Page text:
Discussion

Recent evidence (25) suggests that the orphan receptor ERRα is one of several nuclear receptors involved in controlling lipid and energy metabolism. To further examine the role of ERRα in metabolism and metabolic disease, we used a combined Advance consisting of both ligand and tarObtain gene identification. High-throughPlace screening and medicinal chemistry coupled with cell-based transfection assays were used to identify and characterize synthetic ERRα ligands. By using this Advance, we identified several classes of compounds that function as inverse agonists of ERRα. One compound, XCT790, is an efficacious and selective ERRα inverse agonist that inhibits ERRα constitutive activity with an IC50 of ≈400 nM in various cell-based and biochemical assays. By using XCT790, it is possible to specifically inhibit ERRα activity without affecting ER signaling, thereby allowing one to address specific questions regarding the role of ERRα and its mechanism of action in enExecutecrine signaling.

In addition to ligand identification, transcriptional profiling in ERRα overexpressing cells was used to identify and characterize MAOB as an ERR tarObtain gene whose expression is regulated by both ERRα and the coactivator PGC-1α. MAOB is expressed in various metabolic tissues, including liver, kidney, skeletal muscle, and heart (data not Displayn), and its induction by PGC-1α/ERRα suggests an increased need for oxidative deamination with increased energy metabolism. Additionally, oxidative deamination may be a means to activate or inactivate signaling molecules or enExecutegenous ligands involved in regulating ERRα and/or PGC-1α activity.

PGC-1α regulates the expression of many genes involved in energy production and utilization by means of its interactions with various transcription factors, including nuclear receptors. Studies demonstrating a role for PGC-1α in regulating expression of gluconeogenic enzymes in the liver served as the first link between this coactivator and the pathogenesis of type 2 diabetes (4, 5). More recently, genetic evidence has linked PGC-1α expression in muscle to type 2 diabetes and insulin resistance (9, 10). In muscle cells, PGC-1α regulates the expression of many genes involved in energy production by means of OX/PHOS. Fascinatingly, the expression of many of these OX/PHOS genes is lower in the muscle of individuals with type 2 diabetes, in which PGC-1α levels are also decreased. These results indicate a strong correlation among PGC-1α activity, OX/PHOS gene expression, and type 2 diabetes. As a coactivator, PGC-1α Executees not control gene expression directly but, rather, acts through specific DNA binding transcription factors at the promoters of tarObtain genes. Therapeutic intervention aimed at affecting the activity of the transcription factors that recruit PGC-1α could, therefore, prove to be useful in treating metabolic diseases.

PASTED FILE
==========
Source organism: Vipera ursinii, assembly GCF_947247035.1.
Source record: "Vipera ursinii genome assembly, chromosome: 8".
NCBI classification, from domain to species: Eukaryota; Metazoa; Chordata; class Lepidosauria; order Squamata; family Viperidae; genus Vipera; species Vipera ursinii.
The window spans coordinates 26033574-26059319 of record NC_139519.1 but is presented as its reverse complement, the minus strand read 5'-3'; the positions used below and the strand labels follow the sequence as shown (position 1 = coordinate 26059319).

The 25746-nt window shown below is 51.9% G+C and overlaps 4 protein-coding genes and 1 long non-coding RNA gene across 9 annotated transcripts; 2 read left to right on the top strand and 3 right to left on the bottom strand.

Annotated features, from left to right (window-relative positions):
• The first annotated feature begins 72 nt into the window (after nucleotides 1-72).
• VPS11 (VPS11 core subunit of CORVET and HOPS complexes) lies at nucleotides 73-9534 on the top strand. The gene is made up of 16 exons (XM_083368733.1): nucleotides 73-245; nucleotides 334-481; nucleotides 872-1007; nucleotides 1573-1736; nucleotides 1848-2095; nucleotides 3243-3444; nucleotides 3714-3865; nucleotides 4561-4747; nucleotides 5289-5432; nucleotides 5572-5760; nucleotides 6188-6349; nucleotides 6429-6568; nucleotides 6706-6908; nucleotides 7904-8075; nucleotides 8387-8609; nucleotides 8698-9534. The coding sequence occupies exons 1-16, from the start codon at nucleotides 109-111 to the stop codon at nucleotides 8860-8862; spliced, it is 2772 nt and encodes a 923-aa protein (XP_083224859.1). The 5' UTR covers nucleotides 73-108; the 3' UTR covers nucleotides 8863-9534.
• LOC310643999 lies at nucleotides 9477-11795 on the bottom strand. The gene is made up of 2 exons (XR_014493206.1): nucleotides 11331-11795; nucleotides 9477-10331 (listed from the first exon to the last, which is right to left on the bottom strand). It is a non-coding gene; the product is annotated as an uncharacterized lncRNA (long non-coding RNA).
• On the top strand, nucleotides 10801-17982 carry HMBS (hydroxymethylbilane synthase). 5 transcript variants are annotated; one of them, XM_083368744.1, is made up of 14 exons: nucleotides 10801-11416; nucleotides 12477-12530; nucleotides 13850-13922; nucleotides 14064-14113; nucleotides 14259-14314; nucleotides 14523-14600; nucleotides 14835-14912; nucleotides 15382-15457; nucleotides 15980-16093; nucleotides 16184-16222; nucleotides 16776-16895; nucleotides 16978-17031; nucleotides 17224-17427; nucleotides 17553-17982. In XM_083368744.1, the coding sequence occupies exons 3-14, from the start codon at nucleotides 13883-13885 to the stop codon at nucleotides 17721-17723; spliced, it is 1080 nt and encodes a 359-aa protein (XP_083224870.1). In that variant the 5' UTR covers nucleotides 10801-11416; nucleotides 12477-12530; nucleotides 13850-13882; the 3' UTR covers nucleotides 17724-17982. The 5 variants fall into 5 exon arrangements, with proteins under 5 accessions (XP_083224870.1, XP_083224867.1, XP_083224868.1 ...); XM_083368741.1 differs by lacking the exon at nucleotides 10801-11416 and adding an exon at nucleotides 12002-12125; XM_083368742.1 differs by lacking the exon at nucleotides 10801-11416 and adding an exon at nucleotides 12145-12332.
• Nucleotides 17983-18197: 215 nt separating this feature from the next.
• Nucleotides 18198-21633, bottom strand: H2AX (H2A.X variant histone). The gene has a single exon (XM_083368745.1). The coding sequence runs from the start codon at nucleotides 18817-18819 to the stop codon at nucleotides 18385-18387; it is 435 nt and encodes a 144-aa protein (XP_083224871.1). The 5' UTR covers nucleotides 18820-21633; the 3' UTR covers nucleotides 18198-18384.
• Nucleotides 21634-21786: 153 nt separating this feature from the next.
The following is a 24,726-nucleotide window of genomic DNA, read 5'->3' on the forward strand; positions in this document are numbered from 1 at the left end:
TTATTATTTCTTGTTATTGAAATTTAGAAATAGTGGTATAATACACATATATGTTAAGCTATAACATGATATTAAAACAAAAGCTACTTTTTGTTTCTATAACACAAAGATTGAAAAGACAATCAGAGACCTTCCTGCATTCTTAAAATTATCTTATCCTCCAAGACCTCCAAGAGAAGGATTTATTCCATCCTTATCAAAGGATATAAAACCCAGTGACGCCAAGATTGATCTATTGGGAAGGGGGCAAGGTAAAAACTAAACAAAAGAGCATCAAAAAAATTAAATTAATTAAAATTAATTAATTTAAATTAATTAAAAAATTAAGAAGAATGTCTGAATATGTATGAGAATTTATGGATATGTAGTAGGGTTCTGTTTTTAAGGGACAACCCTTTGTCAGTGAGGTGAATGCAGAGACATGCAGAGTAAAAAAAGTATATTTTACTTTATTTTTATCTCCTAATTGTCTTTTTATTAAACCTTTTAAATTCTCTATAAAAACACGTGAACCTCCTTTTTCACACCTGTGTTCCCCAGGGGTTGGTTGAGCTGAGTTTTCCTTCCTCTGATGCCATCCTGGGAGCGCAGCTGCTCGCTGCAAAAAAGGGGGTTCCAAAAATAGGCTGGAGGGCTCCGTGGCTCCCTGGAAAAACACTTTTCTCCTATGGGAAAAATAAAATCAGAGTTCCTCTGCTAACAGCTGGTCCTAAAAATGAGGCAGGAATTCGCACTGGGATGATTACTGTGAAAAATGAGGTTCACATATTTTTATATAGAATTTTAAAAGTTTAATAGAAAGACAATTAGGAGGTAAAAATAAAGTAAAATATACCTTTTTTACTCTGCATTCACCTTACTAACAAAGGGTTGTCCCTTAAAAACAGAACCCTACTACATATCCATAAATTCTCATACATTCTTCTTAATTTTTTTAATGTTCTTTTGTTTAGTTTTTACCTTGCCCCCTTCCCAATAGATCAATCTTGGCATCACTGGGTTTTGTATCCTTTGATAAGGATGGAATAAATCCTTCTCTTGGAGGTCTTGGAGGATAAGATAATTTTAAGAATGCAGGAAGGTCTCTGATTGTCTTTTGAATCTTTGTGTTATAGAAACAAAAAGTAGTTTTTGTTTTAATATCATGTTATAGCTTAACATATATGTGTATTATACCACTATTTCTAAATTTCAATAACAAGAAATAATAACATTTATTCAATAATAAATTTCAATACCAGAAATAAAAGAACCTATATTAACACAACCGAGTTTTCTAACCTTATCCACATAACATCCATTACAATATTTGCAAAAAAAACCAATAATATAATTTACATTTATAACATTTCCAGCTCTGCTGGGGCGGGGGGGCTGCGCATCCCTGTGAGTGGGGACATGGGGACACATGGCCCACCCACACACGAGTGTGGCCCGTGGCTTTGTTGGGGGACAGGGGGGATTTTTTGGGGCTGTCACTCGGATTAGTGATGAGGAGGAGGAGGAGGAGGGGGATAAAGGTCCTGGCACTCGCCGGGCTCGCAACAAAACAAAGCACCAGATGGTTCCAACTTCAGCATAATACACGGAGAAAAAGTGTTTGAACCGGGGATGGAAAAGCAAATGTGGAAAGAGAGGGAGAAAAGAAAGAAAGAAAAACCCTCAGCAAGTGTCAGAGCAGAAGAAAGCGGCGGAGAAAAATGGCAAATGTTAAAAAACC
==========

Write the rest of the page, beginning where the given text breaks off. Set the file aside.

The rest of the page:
ERRα and PGC-1α are expressed in tissues with high metabolic demands, including liver, adipose tissue, and skeletal muscle, and they are induced by many of the same environmental conditions, such as Rapiding and expoPositive to cAged (2, 4, 5, 12, 13). Necessaryly, PGC-1α can induce ERRα expression in cultured cells, and it acts as a potent ligand-independent coactivator of ERRα at tarObtain promoters (11, 13). ToObtainher, these data suggest that ERRα mediates a subset of the many Traces of PGC-1α on gene expression in metabolic tissues.

To investigate the functional relationship between ERRα and PGC-1α signaling further, we used the ERRα inverse agonist XCT790 to examine the regulation of MAOB, a model ERRα/PGC-1α tarObtain gene. Necessaryly, XCT790 inhibits PGC-1α induction of ERRα and MAOB gene expression, indicating a central role for ERRα in this signaling pathway. The observation that XCT790 also inhibits induction of the ERRα gene by PGC-1α implies that ERRα may be involved in regulating its own expression (Fig. 5A). This autoregulatory model suggests that the transcriptional activity of enExecutegenous ERRα will increase significantly when its coactivator PGC-1α is induced under conditions such as Rapiding, exercise, or expoPositive to cAged. ToObtainher, ERRα and PGC-1α then stimulate transcription of ERRα through Placeative binding sites in the ERRα promoter, and, when the levels of both receptor and coactivator have increased significantly, they can regulate the expression of various Executewnstream ERRα/PGC-1α tarObtain genes coordinately. In support of this Concept, microarray experiments indicate that overexpression of ERRα in breast cancer cells induces enExecutegenous ERRα gene expression (data not Displayn). This model predicts that inhibitors of ERRα will prevent ERRα and tarObtain gene expression (Fig. 5B), and it is supported by our data (Figs. 4 and 7).